Supported by the Department of Arts, Heritage, Regional, Rural and Gaeltacht Affairs

Ireland and the United States from 1917 to Trump

@ the National Library of Ireland, Kildare Street
recorded at 7pm Tuesday 23 May

The centenary of the entry of the United States into the WWI provides a timely opportunity to review the ‘unique relationship’ with Ireland. But it was not always close or cordial. The 1916 Rising had cast Ireland’s ‘exiled children in America’ in the role of potential subversives, in league with Imperial Germany. After the war, to their great disappointment, Irish nationalists discovered that President Woodrow Wilson’s advocacy of self-determination did not apply to the subject nations of the victorious Allied powers. Relations reached their nadir with US ambassador David Gray’s ‘American note’ of February 1944, implicitly threatening violation of Ireland’s neutrality unless Dublin’s Axis missions were expelled. Things only improved in the wake of JFK’s 1963 visit, and, notwithstanding continuing popular opposition to US foreign policy, particularly during the presidencies of Ronald Reagan and George W. Bushe, reached their high-point with the ‘shamrock diplomacy’ of the Clinton era. But where stands the ‘unique relationship’ in the wake of the election of the xenophobic and protectionist Donald Trump? To discuss these and related matters join History Ireland editor, Tommy Graham, fwas joined by Michael Kennedy (RIA’s Documents on Irish Foreign Policy), Bernadette Whelan (UL), Patrick Geoghegan (TCD) and John Borgonovo (UCC).

Ireland, the United States and the war at sea, 1917

1917 was the pivotal year of the First World War. At its outset German U-boats were inflicting huge damage on Allied shipping, while in the land war the loss of one ally, Russia, was not compensated by the gain of another, the United States. How did the Allies swing the balance in their favour by the year’s end, particularly at sea? How central was Ireland (and Cork in particular) in this conflict? To address these and related questions History Ireland editor, Tommy Graham was joined by John Borgonovo (UCC), Michael Kennedy ( RIA’s Documents on Irish Foreign Policy), Jennifer Wellington (UCD) and Michael Martin (Titanic Trail).

Recorded @ CAFE Readers’ and Writers’ Festival, Cobh Library, Co. Cork
7.30pm Thur 4 May
(100th anniversary of the arrival of the US navy into Cork)
This History Ireland Hedge School was supported by the Commemorations Unit, DAHRRG

‘Now you see them…now you don’t’: women in the Irish Revolution

@ Mechanics Institute, Middle Street, Galway
(in association with the Women’s History Association of Ireland)
Recorded on Friday 21 April at 8pm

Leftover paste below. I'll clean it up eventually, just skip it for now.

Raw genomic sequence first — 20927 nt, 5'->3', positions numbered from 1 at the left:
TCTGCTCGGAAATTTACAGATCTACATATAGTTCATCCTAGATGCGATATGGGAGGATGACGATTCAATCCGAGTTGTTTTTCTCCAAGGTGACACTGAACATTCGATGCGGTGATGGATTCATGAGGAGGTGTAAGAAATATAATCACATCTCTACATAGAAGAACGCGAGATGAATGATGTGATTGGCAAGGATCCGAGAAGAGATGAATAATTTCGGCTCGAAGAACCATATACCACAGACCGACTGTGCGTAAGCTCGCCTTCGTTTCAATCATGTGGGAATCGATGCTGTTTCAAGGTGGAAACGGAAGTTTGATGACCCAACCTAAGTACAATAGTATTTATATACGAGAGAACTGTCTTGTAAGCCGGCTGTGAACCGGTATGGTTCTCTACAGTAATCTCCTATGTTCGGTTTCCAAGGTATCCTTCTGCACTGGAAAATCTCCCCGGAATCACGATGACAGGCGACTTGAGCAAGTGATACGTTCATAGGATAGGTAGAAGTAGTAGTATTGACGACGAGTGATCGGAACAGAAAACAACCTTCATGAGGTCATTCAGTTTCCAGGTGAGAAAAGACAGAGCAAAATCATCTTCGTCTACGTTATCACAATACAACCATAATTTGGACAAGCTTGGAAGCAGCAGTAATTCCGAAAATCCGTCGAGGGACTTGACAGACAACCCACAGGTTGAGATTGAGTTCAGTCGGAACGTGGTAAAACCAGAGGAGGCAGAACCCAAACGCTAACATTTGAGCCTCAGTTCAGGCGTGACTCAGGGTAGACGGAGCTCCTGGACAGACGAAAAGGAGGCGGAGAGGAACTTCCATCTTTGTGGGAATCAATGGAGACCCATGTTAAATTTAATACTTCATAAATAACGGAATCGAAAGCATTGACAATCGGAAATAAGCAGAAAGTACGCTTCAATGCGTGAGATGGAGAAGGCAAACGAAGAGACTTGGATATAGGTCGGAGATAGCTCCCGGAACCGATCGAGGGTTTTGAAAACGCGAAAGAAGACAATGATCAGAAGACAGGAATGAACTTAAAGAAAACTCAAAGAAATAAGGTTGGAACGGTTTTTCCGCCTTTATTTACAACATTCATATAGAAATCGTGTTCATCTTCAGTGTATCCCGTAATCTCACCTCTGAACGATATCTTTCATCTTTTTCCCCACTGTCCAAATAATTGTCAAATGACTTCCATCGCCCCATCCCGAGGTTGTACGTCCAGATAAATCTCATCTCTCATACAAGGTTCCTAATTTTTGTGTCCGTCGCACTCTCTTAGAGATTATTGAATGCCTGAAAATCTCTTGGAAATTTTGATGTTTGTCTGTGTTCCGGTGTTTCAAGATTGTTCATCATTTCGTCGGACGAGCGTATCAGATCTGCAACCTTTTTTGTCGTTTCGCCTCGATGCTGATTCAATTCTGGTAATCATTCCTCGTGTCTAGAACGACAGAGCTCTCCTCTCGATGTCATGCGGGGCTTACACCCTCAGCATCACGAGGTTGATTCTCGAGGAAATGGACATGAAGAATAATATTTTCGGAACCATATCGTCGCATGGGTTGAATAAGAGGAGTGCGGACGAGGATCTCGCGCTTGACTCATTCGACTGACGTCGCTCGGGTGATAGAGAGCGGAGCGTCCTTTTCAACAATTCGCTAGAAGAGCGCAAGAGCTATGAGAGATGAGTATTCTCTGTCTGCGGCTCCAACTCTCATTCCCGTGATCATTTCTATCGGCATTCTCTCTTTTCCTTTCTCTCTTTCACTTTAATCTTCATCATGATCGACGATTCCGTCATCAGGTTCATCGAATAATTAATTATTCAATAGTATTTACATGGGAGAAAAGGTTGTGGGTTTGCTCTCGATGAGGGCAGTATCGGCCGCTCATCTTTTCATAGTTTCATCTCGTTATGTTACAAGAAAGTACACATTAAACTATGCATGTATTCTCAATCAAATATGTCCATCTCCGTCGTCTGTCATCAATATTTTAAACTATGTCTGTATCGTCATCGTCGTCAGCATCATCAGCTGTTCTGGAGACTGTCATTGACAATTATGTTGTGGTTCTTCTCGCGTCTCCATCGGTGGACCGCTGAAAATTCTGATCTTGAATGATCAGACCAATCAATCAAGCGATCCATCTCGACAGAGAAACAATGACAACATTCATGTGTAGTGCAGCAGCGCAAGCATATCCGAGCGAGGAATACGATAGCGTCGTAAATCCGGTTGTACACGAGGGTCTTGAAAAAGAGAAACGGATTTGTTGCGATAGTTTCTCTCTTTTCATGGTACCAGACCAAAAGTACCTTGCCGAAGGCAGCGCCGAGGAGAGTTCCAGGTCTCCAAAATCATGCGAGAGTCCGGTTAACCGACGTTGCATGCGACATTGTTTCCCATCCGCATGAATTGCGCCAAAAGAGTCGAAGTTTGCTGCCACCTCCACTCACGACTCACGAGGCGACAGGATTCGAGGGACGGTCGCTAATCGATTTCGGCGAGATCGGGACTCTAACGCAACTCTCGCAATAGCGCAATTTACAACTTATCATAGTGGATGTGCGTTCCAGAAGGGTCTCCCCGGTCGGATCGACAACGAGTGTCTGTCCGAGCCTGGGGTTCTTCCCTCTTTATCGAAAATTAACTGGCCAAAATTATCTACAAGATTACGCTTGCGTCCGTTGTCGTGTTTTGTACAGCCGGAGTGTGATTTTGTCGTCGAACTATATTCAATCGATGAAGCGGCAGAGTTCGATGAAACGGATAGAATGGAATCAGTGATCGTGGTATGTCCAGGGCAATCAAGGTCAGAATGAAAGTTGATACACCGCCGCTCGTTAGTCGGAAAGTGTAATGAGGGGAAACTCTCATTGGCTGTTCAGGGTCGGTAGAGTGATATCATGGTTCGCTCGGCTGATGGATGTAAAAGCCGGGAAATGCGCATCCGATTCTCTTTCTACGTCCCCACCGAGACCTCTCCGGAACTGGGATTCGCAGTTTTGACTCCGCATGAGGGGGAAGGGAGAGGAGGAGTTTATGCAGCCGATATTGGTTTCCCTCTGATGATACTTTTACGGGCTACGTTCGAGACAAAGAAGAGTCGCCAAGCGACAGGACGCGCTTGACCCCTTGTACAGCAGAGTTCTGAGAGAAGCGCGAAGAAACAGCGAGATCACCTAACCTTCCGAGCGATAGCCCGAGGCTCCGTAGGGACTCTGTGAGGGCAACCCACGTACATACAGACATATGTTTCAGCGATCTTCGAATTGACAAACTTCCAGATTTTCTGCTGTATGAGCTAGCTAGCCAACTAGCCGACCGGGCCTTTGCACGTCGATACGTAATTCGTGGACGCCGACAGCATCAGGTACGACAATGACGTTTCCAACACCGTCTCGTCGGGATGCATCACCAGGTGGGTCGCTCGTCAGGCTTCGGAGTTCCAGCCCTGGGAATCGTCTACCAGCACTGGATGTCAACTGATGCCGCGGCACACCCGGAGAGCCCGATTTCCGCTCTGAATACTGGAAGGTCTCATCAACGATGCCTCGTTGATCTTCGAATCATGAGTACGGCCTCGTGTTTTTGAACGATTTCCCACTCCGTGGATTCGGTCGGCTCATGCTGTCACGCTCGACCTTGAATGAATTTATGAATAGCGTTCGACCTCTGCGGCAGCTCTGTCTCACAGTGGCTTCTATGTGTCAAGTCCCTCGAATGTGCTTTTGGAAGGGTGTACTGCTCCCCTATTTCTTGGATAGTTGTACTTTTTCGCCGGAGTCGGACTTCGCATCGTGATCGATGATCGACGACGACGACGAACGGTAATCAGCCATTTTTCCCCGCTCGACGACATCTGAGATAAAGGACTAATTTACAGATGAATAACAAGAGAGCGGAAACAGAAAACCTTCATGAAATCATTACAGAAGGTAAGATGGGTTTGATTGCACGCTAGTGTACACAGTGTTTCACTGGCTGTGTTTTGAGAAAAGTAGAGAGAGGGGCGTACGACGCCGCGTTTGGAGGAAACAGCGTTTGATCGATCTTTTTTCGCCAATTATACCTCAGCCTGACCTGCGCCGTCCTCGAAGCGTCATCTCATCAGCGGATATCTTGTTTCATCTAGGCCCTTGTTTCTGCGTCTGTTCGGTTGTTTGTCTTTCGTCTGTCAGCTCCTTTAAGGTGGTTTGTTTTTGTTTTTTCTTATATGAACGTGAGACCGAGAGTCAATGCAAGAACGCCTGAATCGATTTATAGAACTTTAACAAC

One of the features of last year’s 1916 centenary commemorations was the extent to which the role of women in the national movement was acknowledged. Their role intensified in the immediate aftermath of the Rising, particularly since hundreds of male activists were in jail. Why then were women subsequently marginalized? Did they voluntarily step back into the shadows or were they elbowed aside? To discuss these and related matters History Ireland editor, Tommy Graham was joined by Mary McAuliffe (UCD), Linda Connolly (NUI Maynooth), Elaine Sisson (IADT, Dún Laoghaire), and Conor McNamara (NUIG).

Reflecting on the Reformation

A History Ireland Hedge School recorded at at Belfast Fest. of Ideas & Politics, Conor Hall, Belfast Campus, Ulster University, York Street

Sun 26 March

It is 500 years since Martin Luther nailed his Ninety-five Theses to the door of his Wittenberg church, attacking the Catholic Church’s corrupt practice of selling ‘indulgences’ to absolve sin, setting in train the Protestant Reformation. But was that really about religion — or a cynical power-grab by some of the princes of Europe? Or was it an early manifestation of Brexit — disillusionment of the periphery with the perceived corruption of the cosmopolitan centre? What is its relevance today? Discussing these and related matters moderated by History Ireland editor, Tommy Graham, were Hiram Morgan (UCC), Bronagh McShane (NUI Galway), Pat Coyle (Irish Jesuit Communications), and Revd Brian Kennaway (Irish Association, Former President).

‘Coming and going’ — Ireland and migration today

@ National Library, Kildare Street
7pm Tues 21 Feb

(In conjunction with Beyond Leaving at the National Photographic Archive, Temple Bar)

In the c. 120 years after the Great Hunger, half of the people born in Ireland ended up somewhere else. In previous centuries there had been waves of inward migration — Vikings, Normans, English, Scots, Huguenots, etc. But Ireland is not unique — the history of humanity has been a history of migration, of coming and going. The Celtic Tiger years witnessed a net inflow of people to Ireland for the first time in centuries, whilst its collapse has seen a revival of emigration, the subject of David Monahan’s current photographic exhibition. Ffor this round table discussion, History Ireland editor, Tommy Graham, was joined by Mary Corcoran (Prof. of Sociology, Maynooth University), Susan McKeown (Grammy Award-winning singer & migrants’ rights activist), Joanna Siewierska (PolsksaEire festival).

Ireland & the UK from 1916 to Brexit

@ the London Irish Centre, Camden.